Stephanie shared some of the understanding she tries to impart to visitors. The London Transport Museum is not solely about transport. London has been shaped into the city it is today is because of transport. Hence, the museum is communicating the social history of London, contributing to one’s understanding of London’s development. But it’s not all about the past. Interestingly, for a museum of zoology, the Grant’s main aim is more contemporary than one may appreciate at first glance. As a university museum a primary role of the Grant Museum is to make UCL’s academic research relevant and enjoyable to the public, for example various art exhibitions interpreting current research.

    Whether past or contemporary, they also enjoy applying their creative skills as they adapt displays or create exhibitions for the public. Museums are reliant on visitors for their continued existence, and so there is an increasing need to be creative and develop new practices in their public engagement. This experimentation and subsequent learning can be very exciting. A word of warning from Danielle though; the work of a curator can be quite menial at times (crawling through cupboards, carting trolleys, etc.) so be prepared to get stuck in.

    It was suggested that the difference between those who get jobs in this area and those who don’t relates to understanding the reason why museums do the activities they do. Through some work experience one can easily learn how to write documentations, labels, school workshops, how to deliver family learning sessions etc, but an applicant needs to demonstrate an understanding of the reason and strategy behind the display or event. So when you are next visiting a museum think about why the museum chose to organise and communicate this material, and not another, in the way they did. Don’t be afraid to ask someone in the museum.

    There were further important messages around transitioning into a substantive position. Stephanie shared her challenges in securing permanent employment. While volunteering she demonstrated her determination and her ability, “if something needed to be done, I’d do it”, and so the organisation advised her to become a freelancer. There were no permanent positions but they could hire her for projects. This was not what she wanted, but she tried it out. She started out delivering school sessions, but after a time was running the whole family programme. She believes this ‘jump’ in level of role was solely down to going freelance. She believes it would have taken her years longer to get to the same level if she had of secured a permanent position from the beginning. From this experience, she was able to gain a part time role that led directly to a full-time permanent position. Danielle suggested that one should thread the fine line between being flexible and strategic. Don’t get so narrow in your specialism that you lose the ability to be a generalist. Don’t be too niche and so close opportunities off. Equally, if you don’t have a particular area of expertise think carefully about how you will position yourself. Perhaps this could be supplemented with by some experience communicating or educating the public in art, history, and so on. PhDs are not generally a prerequisite but can help (showing motivation and research skills), however you may end up working in an area outside of your topic of study. Danielle suggested that museums with more of an art focus, compared to social or scientific focus, tend to expect applicants to hold a PhD.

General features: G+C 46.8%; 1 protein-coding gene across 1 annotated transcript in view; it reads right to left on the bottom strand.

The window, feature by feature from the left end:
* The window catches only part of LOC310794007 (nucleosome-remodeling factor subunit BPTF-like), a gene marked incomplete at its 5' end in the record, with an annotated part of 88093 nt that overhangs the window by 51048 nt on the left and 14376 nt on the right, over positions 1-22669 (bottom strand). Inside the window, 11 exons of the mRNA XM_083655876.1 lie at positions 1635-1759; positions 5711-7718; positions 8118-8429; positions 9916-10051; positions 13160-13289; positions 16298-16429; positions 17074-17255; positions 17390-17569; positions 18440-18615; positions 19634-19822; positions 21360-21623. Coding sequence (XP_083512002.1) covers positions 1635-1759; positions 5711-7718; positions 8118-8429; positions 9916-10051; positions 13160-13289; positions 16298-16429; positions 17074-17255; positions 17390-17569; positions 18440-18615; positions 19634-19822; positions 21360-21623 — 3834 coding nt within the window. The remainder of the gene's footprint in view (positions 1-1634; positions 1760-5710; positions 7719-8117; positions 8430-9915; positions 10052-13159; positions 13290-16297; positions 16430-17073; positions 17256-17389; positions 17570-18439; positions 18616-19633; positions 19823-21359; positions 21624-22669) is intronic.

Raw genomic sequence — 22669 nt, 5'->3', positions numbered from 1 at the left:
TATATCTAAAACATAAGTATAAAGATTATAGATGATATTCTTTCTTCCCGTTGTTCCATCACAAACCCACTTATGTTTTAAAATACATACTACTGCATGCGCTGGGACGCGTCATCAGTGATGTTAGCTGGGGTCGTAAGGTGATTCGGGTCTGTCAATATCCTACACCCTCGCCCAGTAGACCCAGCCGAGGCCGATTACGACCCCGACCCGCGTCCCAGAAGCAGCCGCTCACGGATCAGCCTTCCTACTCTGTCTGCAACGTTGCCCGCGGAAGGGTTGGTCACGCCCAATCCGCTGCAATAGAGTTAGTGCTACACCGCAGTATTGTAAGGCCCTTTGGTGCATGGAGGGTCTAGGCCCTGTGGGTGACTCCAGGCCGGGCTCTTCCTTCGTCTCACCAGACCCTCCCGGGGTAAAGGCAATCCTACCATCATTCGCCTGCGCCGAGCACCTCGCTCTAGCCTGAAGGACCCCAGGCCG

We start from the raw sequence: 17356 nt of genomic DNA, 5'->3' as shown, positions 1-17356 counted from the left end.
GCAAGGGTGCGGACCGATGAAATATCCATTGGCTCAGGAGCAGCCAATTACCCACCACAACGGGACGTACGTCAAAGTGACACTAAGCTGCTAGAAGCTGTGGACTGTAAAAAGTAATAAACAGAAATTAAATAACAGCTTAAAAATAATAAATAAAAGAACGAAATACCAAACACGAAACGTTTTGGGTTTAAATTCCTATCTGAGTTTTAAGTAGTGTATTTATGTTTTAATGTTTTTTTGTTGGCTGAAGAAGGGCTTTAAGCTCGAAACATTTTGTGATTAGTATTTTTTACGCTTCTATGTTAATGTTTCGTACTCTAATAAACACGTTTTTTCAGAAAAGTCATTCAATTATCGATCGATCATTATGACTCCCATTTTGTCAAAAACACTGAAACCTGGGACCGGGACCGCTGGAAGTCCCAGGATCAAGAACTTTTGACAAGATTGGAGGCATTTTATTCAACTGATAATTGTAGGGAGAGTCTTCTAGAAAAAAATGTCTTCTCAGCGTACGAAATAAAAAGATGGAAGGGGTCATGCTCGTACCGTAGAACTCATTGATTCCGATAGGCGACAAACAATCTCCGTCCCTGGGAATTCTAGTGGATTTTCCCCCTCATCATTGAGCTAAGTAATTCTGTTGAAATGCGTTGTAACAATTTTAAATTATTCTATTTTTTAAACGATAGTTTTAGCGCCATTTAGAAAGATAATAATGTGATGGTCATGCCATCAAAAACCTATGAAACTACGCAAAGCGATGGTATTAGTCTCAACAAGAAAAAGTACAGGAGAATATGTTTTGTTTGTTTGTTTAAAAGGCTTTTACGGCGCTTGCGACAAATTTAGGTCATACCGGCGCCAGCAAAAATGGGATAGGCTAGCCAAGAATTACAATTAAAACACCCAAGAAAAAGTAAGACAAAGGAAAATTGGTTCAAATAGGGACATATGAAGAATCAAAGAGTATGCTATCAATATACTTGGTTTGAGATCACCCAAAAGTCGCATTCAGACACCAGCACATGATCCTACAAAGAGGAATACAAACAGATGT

Leicester museums job desk which is updated on a Thursday afternoons was highlighted as the best job site for this area of work.

     

    Cultural Heritage Forum

    By UCL Careers, on 1 March 2018

    So what is cultural heritage?
    Cultural heritage encompasses three main areas:

    Built environment:  man-made structures such as buildings and ruins
    Natural environment: e.g. cliffs, rural landscapes or woodland
    Artefacts: E.g. Books, pottery, pictures   or paintings

     

     


    Best things about working in the sector
    Our speakers shared with us why they enjoy working in this sector. Even though they all have different roles and backgrounds, lots of similarities were clear:

    • Variety – of objects, tasks, sites and people.
    • The opportunity to influences change – in policy, in planning decisions and in people’s opinions
    • You get to argue a case – for things that have no voice of their own

    Challenges of working in the sector
    The main issue that came up time and time again was – the competitive nature of the job. It is such a popular sector to get into. Luckily, our speakers shared some top tips for getting ahead in the race. A master’s degree is not always enough to get you in.

    5 Top Tips for Students 

    1. Don’t panic if you don’t know what job you want to go into – there might be jobs you do not know exists.
    2. Network and meet as many people in the field as you can.
    3. Think about what you can offer that is different from other people – so for example getting involved in fundraising and understanding that process or working with young people